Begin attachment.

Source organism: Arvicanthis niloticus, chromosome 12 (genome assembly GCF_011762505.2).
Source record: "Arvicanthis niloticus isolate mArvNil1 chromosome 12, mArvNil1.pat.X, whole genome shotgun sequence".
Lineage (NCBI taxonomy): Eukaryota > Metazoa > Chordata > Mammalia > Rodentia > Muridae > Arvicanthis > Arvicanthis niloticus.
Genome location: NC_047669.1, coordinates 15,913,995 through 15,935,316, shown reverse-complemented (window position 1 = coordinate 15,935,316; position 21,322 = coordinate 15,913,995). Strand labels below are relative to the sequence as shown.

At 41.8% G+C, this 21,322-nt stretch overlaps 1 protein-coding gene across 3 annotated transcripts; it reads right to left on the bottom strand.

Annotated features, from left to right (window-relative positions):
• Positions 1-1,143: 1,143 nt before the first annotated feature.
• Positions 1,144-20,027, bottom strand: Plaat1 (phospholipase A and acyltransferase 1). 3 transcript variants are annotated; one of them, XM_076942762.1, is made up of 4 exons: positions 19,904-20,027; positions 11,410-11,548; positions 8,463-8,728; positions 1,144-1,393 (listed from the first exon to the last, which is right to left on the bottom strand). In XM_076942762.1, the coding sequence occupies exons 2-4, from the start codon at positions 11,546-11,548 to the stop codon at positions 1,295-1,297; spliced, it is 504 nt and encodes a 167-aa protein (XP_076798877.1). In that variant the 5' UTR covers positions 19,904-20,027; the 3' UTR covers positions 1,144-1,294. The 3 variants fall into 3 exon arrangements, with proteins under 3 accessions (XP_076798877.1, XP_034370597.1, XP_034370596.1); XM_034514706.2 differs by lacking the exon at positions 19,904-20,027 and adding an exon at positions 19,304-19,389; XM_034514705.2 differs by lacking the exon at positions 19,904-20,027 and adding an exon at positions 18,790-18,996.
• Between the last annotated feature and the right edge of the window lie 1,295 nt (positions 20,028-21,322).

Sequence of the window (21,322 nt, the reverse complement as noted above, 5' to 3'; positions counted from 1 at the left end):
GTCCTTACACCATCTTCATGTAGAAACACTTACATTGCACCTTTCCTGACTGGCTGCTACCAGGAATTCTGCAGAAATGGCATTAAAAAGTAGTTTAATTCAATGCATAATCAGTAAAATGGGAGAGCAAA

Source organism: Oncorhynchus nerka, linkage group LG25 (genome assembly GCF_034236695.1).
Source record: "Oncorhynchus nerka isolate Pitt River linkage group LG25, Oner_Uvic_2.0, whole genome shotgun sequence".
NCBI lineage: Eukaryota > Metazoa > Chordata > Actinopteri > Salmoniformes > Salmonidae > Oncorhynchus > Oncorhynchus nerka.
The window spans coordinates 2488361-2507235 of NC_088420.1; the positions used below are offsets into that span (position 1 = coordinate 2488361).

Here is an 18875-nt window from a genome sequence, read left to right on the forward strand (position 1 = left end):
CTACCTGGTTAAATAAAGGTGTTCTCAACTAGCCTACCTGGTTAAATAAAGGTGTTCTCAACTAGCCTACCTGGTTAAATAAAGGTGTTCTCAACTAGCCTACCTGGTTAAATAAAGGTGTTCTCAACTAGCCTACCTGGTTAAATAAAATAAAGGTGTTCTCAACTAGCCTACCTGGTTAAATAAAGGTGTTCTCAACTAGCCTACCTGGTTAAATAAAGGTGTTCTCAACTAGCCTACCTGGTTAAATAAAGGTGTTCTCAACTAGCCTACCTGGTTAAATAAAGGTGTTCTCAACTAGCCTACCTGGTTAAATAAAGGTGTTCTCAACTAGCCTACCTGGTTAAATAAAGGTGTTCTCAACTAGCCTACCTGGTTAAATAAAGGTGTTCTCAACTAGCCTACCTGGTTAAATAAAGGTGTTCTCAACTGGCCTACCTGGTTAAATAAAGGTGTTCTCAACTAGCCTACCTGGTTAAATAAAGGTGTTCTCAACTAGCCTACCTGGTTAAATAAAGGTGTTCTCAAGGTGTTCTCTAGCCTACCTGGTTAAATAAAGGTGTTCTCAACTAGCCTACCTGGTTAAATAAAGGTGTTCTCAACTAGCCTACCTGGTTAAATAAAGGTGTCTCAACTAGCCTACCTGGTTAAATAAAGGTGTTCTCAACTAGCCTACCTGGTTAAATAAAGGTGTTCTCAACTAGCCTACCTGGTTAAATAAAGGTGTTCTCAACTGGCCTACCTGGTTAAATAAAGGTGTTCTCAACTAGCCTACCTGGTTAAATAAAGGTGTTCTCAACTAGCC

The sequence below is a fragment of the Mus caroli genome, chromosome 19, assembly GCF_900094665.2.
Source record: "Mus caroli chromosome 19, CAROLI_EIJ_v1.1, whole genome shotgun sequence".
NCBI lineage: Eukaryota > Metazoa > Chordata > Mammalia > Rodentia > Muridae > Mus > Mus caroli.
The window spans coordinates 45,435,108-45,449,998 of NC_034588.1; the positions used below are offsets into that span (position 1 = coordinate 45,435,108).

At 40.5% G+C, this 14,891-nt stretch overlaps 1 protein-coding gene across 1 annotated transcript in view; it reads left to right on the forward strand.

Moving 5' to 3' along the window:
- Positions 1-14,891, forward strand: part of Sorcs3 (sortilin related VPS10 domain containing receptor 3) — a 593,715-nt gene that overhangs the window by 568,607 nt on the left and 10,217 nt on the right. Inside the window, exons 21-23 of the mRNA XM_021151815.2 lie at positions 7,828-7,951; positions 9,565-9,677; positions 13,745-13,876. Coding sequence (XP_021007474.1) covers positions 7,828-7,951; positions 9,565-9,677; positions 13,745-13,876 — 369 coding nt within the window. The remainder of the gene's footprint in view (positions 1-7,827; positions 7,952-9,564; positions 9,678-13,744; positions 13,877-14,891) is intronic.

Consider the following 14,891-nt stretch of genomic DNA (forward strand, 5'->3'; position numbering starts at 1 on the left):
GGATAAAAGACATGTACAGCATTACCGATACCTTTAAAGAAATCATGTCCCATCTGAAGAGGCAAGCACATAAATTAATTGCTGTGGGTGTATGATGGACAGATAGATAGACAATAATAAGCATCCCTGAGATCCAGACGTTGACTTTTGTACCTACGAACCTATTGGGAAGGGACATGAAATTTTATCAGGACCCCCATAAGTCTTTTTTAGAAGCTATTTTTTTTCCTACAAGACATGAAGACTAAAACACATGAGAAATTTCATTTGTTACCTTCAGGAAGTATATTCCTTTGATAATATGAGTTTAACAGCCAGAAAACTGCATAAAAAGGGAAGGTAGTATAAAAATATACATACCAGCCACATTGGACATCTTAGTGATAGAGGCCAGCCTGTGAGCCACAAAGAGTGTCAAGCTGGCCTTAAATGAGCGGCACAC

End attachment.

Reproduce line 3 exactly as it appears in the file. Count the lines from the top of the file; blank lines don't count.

Lineage (NCBI taxonomy): Eukaryota > Metazoa > Chordata > Mammalia > Rodentia > Muridae > Arvicanthis > Arvicanthis niloticus.